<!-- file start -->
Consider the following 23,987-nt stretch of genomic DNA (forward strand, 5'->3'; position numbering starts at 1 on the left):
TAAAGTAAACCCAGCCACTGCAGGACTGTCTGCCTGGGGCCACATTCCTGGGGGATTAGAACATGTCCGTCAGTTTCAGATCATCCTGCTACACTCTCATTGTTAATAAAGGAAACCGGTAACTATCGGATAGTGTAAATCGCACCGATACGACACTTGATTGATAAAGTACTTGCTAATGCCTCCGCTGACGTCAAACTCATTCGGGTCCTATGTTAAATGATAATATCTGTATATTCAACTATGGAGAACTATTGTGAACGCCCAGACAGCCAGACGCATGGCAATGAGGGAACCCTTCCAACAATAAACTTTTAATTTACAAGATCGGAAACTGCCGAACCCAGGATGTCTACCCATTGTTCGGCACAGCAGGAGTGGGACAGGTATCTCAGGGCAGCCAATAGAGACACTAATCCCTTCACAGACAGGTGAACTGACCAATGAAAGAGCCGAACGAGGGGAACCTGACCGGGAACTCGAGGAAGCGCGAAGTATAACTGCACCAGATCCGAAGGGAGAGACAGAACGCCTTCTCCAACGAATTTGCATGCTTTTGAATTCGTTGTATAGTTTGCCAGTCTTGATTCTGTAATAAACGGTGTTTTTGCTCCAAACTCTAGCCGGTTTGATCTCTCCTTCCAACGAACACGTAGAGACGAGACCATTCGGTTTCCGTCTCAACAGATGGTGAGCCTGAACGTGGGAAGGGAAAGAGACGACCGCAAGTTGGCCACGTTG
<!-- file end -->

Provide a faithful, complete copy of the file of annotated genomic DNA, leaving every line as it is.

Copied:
Consider the following 23,987-nt stretch of genomic DNA (forward strand, 5'->3'; position numbering starts at 1 on the left):
TAAAGTAAACCCAGCCACTGCAGGACTGTCTGCCTGGGGCCACATTCCTGGGGGATTAGAACATGTCCGTCAGTTTCAGATCATCCTGCTACACTCTCATTGTTAATAAAGGAAACCGGTAACTATCGGATAGTGTAAATCGCACCGATACGACACTTGATTGATAAAGTACTTGCTAATGCCTCCGCTGACGTCAAACTCATTCGGGTCCTATGTTAAATGATAATATCTGTATATTCAACTATGGAGAACTATTGTGAACGCCCAGACAGCCAGACGCATGGCAATGAGGGAACCCTTCCAACAATAAACTTTTAATTTACAAGATCGGAAACTGCCGAACCCAGGATGTCTACCCATTGTTCGGCACAGCAGGAGTGGGACAGGTATCTCAGGGCAGCCAATAGAGACACTAATCCCTTCACAGACAGGTGAACTGACCAATGAAAGAGCCGAACGAGGGGAACCTGACCGGGAACTCGAGGAAGCGCGAAGTATAACTGCACCAGATCCGAAGGGAGAGACAGAACGCCTTCTCCAACGAATTTGCATGCTTTTGAATTCGTTGTATAGTTTGCCAGTCTTGATTCTGTAATAAACGGTGTTTTTGCTCCAAACTCTAGCCGGTTTGATCTCTCCTTCCAACGAACACGTAGAGACGAGACCATTCGGTTTCCGTCTCAACAGATGGTGAGCCTGAACGTGGGAAGGGAAAGAGACGACCGCAAGTTGGCCACGTTG